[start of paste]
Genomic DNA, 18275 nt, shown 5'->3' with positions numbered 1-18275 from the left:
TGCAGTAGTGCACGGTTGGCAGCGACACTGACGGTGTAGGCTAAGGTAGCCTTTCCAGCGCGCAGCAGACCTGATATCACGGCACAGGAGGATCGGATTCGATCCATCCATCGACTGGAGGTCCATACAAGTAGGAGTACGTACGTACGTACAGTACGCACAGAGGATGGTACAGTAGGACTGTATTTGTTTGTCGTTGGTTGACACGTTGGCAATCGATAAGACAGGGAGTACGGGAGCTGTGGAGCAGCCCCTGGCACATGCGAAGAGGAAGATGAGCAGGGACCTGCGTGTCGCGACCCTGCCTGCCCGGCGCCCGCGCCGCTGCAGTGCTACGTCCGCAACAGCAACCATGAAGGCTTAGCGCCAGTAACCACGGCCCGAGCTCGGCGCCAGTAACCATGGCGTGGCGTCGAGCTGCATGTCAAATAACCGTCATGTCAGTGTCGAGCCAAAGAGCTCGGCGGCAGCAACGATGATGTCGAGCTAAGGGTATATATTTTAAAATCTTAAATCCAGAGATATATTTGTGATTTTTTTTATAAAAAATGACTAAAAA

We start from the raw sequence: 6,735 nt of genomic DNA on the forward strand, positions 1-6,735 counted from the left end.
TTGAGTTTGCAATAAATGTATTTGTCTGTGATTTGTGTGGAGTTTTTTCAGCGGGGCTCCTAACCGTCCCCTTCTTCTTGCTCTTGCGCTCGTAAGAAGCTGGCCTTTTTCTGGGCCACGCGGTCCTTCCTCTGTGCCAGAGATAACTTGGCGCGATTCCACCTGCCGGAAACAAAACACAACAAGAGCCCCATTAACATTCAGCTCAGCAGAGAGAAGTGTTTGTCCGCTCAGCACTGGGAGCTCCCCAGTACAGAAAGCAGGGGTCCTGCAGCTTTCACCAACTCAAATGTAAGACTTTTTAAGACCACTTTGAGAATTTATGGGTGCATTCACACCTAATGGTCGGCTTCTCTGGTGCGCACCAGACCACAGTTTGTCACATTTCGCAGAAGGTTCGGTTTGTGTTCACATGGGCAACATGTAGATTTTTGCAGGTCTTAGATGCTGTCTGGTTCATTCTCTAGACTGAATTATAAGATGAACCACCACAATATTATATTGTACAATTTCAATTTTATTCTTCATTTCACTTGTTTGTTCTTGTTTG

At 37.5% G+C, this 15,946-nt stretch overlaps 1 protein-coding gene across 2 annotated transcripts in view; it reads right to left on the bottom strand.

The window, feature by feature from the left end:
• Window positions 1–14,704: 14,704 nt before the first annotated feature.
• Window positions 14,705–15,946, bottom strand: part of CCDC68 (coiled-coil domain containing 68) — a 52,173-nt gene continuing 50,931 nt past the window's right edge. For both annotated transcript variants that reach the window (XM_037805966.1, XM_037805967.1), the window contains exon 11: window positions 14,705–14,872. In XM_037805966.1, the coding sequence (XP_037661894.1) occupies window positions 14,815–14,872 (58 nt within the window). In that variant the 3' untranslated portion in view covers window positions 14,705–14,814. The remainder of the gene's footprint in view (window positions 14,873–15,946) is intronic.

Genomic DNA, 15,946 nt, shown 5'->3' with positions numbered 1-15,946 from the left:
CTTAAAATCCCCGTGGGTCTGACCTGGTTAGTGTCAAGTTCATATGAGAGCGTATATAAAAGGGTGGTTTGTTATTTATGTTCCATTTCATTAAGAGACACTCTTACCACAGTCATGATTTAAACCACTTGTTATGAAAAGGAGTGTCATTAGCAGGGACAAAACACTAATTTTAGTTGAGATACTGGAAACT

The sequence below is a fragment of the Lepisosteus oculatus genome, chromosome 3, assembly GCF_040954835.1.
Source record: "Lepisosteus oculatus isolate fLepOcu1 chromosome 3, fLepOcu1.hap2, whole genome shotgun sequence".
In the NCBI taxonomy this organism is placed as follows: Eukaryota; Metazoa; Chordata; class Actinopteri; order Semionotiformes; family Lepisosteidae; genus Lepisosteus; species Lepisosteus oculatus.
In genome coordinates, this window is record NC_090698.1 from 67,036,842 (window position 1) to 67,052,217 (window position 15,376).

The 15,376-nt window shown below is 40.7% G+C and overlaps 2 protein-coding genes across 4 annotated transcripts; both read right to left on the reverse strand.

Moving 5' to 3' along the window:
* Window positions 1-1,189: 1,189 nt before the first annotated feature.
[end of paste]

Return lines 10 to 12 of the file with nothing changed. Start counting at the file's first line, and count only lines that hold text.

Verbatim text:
CTTAAAATCCCCGTGGGTCTGACCTGGTTAGTGTCAAGTTCATATGAGAGCGTATATAAAAGGGTGGTTTGTTATTTATGTTCCATTTCATTAAGAGACACTCTTACCACAGTCATGATTTAAACCACTTGTTATGAAAAGGAGTGTCATTAGCAGGGACAAAACACTAATTTTAGTTGAGATACTGGAAACT

The sequence below is a fragment of the Lepisosteus oculatus genome, chromosome 3, assembly GCF_040954835.1.
Source record: "Lepisosteus oculatus isolate fLepOcu1 chromosome 3, fLepOcu1.hap2, whole genome shotgun sequence".